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Rose Bay, Sydney back during 1974


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Author Topic: Rose Bay, Sydney back during 1974  (Read 647 times)
Kiwithrottlejockey
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« on: October 12, 2009, 02:42:59 pm »


Any Sydneysiders or ex-Sydneysiders remember this?



Back in early-1974, I flew a return trip from Sydney to Lord Howe Island in VH-BRC....Grin
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Kiwithrottlejockey
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« Reply #1 on: October 12, 2009, 02:44:00 pm »


VH-BRC at Rose Bay, Sydney in 1974....




VH-BRC taxiing in the lagoon at Lord Howe Island with VH-BRF taking off in the background in April 1974....




VH-BRC “Beachcomber” was originally built as a Sunderland Mk.III with the RAF serial number JM715 but never saw active service during WWII. It was flown from the Short factory at Rochester to Lake Windermere and hauled out of the water to storage as a reserve airframe. At the end of WWII, it was overhauled and put back in the water, then flew to Short & Hartland at Belfast where it was rebuilt into a Sandringham Mk.4 (serial number SH.55C) and delivered to Auckland, NZ in early 1947. For the next 2½ years, it was ZK-AMH “Auckland” flying passengers between Auckland and Sydney as part of TEAL's fleet. When TEAL replaced their four Sandringhams with four Short Solent Mk.4 and one Short Solent Mk.3 flying-boats in late 1949, ZK-AMH was sold to Barrier Reef Airways and was based at Brisbane, flying services to Hayman Island and Heron Island as VH-BRC “Coral Princess”. In 1952, Ansett took over Barrier Reef Airways and the Sandringham became VH-BRC “Beachcomber” and was operated on the Sydney to Lord Howe Island route along with another ex-TEAL Sandringham (which was destroyed while moored at Lord Howe during a tropical cyclone in 1962). VH-BRC flew the very last flying-boat service from Sydney to Lord Howe Island on 9th September 1974, returning to Sydney the following day. “Beachcomber” was then sold to Antilles Air Boats and became N148C “Southern Cross”, departing Sydney on 25th September 1974, the last big four-engined flying-boat to fly in Australian airspace. The 'boat crossed the Tasman to Auckland, then headed across the Pacific to the US Virgin Islands in the Carribbean. During the late-1970s while owned by Antilles Air Boats, “Southern Cross” spent some time in Ireland flying charter services by then the aeroplane was on the Irish civil aviation register as VP-LVE. In 1981, the 'boat was sold to a museum in Southampton, UK, where it is still on display, with its identity being returned to VH-BRC “Beachcomber”.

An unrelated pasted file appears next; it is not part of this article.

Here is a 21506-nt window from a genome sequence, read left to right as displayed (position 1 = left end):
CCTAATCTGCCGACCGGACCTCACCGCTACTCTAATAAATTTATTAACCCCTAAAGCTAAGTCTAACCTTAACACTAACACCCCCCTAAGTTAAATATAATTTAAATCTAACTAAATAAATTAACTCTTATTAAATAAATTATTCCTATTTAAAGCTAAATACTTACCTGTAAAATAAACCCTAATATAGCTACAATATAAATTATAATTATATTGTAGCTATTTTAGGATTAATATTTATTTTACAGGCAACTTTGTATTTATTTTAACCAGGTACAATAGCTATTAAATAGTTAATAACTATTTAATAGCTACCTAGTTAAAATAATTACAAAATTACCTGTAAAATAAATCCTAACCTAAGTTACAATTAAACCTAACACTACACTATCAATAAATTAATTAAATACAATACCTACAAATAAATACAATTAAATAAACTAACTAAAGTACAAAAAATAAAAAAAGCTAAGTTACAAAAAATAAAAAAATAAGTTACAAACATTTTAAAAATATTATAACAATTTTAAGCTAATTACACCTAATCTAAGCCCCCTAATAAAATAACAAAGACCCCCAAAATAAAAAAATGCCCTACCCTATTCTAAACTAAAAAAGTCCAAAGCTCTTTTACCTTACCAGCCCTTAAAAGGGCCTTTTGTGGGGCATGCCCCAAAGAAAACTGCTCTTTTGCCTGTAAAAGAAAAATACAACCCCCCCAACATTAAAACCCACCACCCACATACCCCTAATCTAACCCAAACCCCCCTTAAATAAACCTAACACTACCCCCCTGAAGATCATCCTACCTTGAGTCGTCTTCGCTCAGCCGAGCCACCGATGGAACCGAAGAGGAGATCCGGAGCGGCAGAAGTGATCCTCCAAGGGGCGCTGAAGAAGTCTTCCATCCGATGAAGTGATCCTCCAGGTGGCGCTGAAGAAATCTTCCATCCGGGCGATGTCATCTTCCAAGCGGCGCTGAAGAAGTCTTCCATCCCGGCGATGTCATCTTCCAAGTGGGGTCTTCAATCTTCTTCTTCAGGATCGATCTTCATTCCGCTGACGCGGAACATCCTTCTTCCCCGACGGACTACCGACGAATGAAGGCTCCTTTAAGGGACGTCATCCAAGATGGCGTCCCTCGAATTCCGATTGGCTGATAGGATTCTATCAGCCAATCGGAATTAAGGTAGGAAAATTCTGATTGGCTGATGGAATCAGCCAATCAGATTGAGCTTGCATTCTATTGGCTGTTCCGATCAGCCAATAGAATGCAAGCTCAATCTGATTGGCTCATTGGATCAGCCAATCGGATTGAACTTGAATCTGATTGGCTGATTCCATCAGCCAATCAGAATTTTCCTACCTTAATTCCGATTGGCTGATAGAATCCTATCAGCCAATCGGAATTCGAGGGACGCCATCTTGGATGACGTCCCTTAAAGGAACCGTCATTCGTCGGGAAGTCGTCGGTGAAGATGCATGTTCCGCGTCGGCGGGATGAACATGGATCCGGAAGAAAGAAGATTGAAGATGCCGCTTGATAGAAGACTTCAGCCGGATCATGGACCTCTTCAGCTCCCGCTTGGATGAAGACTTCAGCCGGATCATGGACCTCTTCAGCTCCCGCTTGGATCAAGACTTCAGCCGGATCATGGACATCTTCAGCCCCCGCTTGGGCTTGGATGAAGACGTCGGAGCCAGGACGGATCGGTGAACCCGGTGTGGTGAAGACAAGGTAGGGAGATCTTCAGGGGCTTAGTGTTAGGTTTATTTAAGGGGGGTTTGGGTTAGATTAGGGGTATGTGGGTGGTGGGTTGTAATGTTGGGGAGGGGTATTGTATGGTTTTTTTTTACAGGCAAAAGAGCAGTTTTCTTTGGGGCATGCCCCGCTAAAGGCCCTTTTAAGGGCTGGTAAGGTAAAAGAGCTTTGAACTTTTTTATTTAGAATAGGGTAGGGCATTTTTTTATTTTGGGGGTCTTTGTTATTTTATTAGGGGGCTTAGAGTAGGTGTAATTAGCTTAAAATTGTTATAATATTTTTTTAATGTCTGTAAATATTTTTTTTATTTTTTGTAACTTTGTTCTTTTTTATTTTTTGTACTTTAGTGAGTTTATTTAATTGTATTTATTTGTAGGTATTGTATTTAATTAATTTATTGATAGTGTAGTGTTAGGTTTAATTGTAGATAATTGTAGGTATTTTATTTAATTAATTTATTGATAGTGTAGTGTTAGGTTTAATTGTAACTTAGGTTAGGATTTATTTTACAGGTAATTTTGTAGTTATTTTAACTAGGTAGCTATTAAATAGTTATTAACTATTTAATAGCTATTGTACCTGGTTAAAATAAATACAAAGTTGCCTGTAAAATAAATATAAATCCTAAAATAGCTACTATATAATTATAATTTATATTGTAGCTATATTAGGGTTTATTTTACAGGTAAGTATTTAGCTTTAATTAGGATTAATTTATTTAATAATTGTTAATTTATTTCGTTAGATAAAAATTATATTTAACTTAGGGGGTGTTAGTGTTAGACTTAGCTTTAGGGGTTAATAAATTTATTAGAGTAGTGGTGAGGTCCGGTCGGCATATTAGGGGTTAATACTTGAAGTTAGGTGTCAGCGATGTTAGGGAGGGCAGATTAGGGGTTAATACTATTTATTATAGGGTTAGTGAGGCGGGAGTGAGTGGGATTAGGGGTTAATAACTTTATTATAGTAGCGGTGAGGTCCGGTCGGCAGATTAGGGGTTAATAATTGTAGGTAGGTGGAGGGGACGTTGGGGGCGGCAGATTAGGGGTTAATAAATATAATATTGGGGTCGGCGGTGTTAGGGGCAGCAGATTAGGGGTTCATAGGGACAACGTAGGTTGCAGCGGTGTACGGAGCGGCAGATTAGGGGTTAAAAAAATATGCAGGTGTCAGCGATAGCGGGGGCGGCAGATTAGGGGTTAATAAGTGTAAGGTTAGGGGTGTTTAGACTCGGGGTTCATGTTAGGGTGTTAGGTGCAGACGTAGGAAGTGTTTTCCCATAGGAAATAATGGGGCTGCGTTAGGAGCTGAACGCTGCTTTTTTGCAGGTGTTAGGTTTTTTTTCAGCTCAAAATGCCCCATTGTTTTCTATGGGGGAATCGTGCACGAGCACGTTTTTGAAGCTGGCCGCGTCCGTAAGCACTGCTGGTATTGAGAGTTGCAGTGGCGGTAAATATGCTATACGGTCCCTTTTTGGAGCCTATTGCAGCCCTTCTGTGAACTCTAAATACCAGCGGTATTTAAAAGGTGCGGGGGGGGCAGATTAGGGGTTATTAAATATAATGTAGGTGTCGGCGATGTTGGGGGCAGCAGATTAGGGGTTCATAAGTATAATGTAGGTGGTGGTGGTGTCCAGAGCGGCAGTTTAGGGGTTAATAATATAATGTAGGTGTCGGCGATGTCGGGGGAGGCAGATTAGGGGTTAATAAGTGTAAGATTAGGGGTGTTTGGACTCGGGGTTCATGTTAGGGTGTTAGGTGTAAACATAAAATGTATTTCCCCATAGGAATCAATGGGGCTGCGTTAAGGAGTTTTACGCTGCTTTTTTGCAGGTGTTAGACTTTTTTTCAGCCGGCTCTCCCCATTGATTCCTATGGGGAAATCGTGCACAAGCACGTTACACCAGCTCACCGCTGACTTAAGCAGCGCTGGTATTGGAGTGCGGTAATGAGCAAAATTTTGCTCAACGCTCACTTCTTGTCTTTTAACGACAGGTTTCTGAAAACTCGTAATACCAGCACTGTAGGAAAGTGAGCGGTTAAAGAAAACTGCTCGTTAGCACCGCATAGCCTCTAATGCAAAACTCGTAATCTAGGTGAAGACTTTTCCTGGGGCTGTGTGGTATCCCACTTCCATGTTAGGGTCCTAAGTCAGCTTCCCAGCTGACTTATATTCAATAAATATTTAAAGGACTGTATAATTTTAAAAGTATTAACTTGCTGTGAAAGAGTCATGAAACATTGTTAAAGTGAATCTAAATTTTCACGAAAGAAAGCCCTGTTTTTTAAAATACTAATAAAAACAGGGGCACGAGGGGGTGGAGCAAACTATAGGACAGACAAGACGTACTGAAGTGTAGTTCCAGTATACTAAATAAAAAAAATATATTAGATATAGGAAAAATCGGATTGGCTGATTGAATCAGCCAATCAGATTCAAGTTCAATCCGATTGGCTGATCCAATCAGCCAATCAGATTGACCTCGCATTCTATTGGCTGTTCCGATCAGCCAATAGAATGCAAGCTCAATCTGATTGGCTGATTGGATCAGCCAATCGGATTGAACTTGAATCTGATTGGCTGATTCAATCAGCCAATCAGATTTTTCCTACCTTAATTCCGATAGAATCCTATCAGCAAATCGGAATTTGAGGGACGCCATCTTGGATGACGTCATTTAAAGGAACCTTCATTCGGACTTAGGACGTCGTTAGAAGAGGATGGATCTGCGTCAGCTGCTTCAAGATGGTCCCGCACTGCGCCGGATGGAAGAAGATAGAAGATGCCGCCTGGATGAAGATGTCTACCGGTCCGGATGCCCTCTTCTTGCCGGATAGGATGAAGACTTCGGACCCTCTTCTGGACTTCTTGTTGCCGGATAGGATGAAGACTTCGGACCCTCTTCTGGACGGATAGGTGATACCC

Ansett's other big flying-boat during the early-1970s was a Short Sunderland Mk.5, VH-BRF. This 'boat was orginally built as a Sunderland Mk.III by Short & Harland at Belfast (serial number SH.974) and was flying by the RAF with the military serial number ML814. At the end of WWII, the Sunderland was placed in storage at Belfast until 1950, when it was rebuilt into a Sunderland MR.5 and sold to the RNZAF who operated it as NZ4108 with No.6 Maritime Squadron. When that squadron was disbanded in the late-1950s, NZ4108 was hauled out of the water at RNZAF Hobsonville and placed in storage as an attrition airframe for the Sunderlands of No.5 Maritime Squadron. When Ansett lost VH-BRE “Pacific Chiefton” (an ex-TEAL Sandringham Mk.4) at Lord Howe in 1962, they approached the RNZAF about purchasing one of their spare Sunderland airframes, and obtained NZ4108. It was launched back into the water and towed to Mechanics Bay, Auckland where TEAL overhauled the flying-boat, then it was flown across the Tasman to Rose Bay and converted into a passenger airliner by Ansett before entering service as VH-BRF “Islander” on the Lord Howe Island route. “Islander” flew her last trips to Lord Howe on 15th August 1974, returning to Sydney on the same day. The flying-boat was sold to Antilles Air Boats and departed Sydney on 25th September 1974 as N158J “Excalibur III” enroute to the US Virgin Islands. In 1982, the flying-boat was purchased by a Briton, Edward Hulton and flown to the UK where it became G-BJHS “Islander”. It was flown around the British Isles for several years before being purchased by Kermit Weeks and registed N814ML “Fantasy of Flight” and flown to Florida. For several years, the Sunderland was flown to various airshows around the USA, but for the past few years it has been parked up at the Fantasy of Flight museum in Florida, although it has been maintained in an airworthy condition, but not actually flown.
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Kiwithrottlejockey
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« Reply #2 on: October 12, 2009, 02:44:18 pm »


VH-BRC departing Lord Howe Island during the early-1960s....




Ball's Pyramid near Lord Howe Island as viewed from one of Ansett's flying-boats in January 1963....

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Kiwithrottlejockey
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« Reply #3 on: June 27, 2010, 07:29:52 pm »


Some more Aussie flying-boat action....

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Kiwithrottlejockey
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« Reply #4 on: April 12, 2011, 12:35:18 am »


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